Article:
The failures could be reduced to 13% or less if a strict selection of patients and a correct after-treatment was done. This was partly taken into account with the last 32 patients, of whom 28 (87.5%) achieved osseous healing.
No general correlation of the applied shock wave energy to healing success can be determined because of the extremely heterogeneous fracture cases and the small number of patients.
In correlating the positive results and the therapy failures, neither a connection with the age of the patient nor with the age of the fracture was observed. Individual conditions such as fracture gap width, adequate stabilization, and the energy introduced seemed to have a decisive effect on bone growth stimulation with shock waves.
The shock wave treatment had no negative effects on anesthesia. The following direct side effects from the shock wave energy were observed: local hematomas, petechial hemorrhages, and local swelling.
The hematomas occurred mainly when high shock wave energies and impulse numbers were used. No hematomas were found below 0.25 mJ/mm2 (20 kV) and approximately 1500 shock waves. Even petechial hemorrhages were very rare; below 0.25 mJ/mm2 (20 kV) and 1000 shock waves. Apart from the irradiated energy, bubble-free coupling with ultrasound gel is necessary for reducing the provocation of petechias and hematomas, particularly because these bubbles absorb a large amount of the applied shock wave energy. Patients with a lot of hair at the shock wave entry position were shaved locally, to facilitate air bubble-free coupling. The largest hematomas had a diameter of approximately 5 cm, and the petechial hemorrhages were 1 to 3 mm. The hematomas and the petechias healed without treatment and without complications within 5 to 7 days. The local swelling also subsided within a few days.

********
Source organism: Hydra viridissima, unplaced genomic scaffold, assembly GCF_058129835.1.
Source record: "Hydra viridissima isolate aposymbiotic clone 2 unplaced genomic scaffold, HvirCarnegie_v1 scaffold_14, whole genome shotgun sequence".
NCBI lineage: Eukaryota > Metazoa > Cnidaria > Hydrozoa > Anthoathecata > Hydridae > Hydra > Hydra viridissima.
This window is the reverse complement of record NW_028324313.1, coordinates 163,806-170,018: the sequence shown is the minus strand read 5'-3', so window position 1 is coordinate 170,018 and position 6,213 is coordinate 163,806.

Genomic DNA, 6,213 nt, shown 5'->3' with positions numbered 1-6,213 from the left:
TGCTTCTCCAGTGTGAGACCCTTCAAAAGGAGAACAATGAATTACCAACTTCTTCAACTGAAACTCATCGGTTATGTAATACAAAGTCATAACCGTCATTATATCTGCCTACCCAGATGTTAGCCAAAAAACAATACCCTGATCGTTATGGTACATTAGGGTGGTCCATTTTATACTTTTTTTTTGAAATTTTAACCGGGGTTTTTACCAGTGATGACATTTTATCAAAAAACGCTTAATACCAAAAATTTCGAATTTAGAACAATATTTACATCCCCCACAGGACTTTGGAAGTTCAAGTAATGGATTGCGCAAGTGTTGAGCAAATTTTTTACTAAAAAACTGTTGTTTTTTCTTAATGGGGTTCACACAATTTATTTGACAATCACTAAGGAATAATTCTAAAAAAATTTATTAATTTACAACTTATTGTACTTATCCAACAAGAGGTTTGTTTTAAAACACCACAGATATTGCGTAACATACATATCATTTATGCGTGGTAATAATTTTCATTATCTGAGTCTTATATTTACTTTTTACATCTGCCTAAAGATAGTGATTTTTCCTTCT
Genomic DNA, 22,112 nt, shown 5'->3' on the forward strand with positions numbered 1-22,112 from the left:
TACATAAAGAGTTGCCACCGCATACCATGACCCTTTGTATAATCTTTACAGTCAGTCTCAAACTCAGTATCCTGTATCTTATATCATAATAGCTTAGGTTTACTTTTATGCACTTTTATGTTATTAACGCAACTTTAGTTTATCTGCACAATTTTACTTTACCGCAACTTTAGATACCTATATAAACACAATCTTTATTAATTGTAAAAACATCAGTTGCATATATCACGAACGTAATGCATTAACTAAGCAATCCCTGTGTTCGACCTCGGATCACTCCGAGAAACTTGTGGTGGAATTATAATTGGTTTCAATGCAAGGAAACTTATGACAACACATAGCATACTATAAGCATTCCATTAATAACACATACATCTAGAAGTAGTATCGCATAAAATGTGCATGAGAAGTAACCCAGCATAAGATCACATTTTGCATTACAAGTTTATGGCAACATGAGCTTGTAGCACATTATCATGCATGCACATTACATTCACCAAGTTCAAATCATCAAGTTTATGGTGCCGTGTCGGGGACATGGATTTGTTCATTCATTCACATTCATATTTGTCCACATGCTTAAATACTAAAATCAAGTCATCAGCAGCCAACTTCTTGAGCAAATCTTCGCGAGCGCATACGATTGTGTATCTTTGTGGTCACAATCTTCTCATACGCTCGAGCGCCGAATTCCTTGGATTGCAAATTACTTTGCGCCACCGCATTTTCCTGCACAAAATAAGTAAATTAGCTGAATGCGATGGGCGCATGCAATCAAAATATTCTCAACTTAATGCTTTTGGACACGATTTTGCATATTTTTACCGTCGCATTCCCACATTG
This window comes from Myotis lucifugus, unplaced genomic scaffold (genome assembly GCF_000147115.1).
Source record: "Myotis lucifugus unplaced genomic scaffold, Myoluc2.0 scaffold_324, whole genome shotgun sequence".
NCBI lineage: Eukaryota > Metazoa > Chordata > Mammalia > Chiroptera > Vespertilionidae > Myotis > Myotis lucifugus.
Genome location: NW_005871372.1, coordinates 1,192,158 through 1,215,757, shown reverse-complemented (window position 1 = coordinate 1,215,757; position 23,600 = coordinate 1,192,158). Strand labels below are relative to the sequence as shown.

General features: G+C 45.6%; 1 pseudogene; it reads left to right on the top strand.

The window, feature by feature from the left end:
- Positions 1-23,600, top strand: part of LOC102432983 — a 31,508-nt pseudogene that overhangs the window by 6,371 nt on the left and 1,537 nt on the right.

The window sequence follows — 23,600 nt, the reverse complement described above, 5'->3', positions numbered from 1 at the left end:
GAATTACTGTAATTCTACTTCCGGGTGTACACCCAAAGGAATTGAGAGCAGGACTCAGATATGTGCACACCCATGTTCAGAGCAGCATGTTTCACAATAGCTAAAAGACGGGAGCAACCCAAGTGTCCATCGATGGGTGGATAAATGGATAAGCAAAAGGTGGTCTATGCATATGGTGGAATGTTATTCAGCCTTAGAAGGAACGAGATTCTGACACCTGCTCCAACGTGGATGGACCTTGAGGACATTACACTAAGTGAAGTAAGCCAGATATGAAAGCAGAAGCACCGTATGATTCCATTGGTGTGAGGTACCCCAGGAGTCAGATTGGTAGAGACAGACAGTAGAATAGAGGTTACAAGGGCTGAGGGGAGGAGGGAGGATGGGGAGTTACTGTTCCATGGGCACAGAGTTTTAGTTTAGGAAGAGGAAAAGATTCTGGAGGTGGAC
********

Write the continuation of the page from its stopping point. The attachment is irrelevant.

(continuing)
In none of the patients nerve or vascular lesions were found after treatment.
Most patients had no complaints (or fewer complaints than before the treatment) immediately after treatment and on the day of discharge. In rare cases, the complaints were described as unchanged. No patient complained of increased pain. Typically, the pain complaints increased again after 3 to 4 weeks, and then subsided once more after consolidation of the fracture. Generally, the pain level did not reach the initial level again. Some patients remained symptom-free from the onset of shock wave treatment.